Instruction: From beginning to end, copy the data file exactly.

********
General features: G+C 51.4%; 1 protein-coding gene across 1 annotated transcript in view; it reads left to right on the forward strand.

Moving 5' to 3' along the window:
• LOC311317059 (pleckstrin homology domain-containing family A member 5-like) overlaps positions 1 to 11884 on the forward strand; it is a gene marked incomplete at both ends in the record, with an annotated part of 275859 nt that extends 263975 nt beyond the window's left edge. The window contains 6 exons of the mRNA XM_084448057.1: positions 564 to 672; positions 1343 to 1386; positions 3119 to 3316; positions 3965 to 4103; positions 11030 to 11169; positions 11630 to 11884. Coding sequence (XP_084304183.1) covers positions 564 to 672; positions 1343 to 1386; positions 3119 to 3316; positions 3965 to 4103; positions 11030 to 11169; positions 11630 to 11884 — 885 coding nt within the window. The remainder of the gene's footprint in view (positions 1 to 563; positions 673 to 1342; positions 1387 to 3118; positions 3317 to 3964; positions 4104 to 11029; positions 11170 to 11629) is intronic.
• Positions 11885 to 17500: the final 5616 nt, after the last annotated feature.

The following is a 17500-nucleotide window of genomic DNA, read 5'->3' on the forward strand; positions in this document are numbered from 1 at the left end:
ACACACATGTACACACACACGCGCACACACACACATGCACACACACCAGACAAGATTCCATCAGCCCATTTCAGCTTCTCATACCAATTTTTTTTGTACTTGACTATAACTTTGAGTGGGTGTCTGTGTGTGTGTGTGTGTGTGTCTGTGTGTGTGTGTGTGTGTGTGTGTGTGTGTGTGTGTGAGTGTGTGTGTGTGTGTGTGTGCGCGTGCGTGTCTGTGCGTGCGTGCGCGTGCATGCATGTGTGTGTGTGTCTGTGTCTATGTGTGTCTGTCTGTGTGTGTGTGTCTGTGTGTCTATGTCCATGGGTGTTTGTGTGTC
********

General features: G+C 51.4%; 1 protein-coding gene across 1 annotated transcript in view; it reads left to right on the forward strand.

Moving 5' to 3' along the window:
• LOC311317059 (pleckstrin homology domain-containing family A member 5-like) overlaps positions 1 to 11884 on the forward strand; it is a gene marked incomplete at both ends in the record, with an annotated part of 275859 nt that extends 263975 nt beyond the window's left edge. The window contains 6 exons of the mRNA XM_084448057.1: positions 564 to 672; positions 1343 to 1386; positions 3119 to 3316; positions 3965 to 4103; positions 11030 to 11169; positions 11630 to 11884. Coding sequence (XP_084304183.1) covers positions 564 to 672; positions 1343 to 1386; positions 3119 to 3316; positions 3965 to 4103; positions 11030 to 11169; positions 11630 to 11884 — 885 coding nt within the window. The remainder of the gene's footprint in view (positions 1 to 563; positions 673 to 1342; positions 1387 to 3118; positions 3317 to 3964; positions 4104 to 11029; positions 11170 to 11629) is intronic.
• Positions 11885 to 17500: the final 5616 nt, after the last annotated feature.

The following is a 17500-nucleotide window of genomic DNA, read 5'->3' on the forward strand; positions in this document are numbered from 1 at the left end:
ACACACATGTACACACACACGCGCACACACACACATGCACACACACCAGACAAGATTCCATCAGCCCATTTCAGCTTCTCATACCAATTTTTTTTGTACTTGACTATAACTTTGAGTGGGTGTCTGTGTGTGTGTGTGTGTGTGTCTGTGTGTGTGTGTGTGTGTGTGTGTGTGTGTGTGTGTGAGTGTGTGTGTGTGTGTGTGTGCGCGTGCGTGTCTGTGCGTGCGTGCGCGTGCATGCATGTGTGTGTGTGTCTGTGTCTATGTGTGTCTGTCTGTGTGTGTGTGTCTGTGTGTCTATGTCCATGGGTGTTTGTGTGTC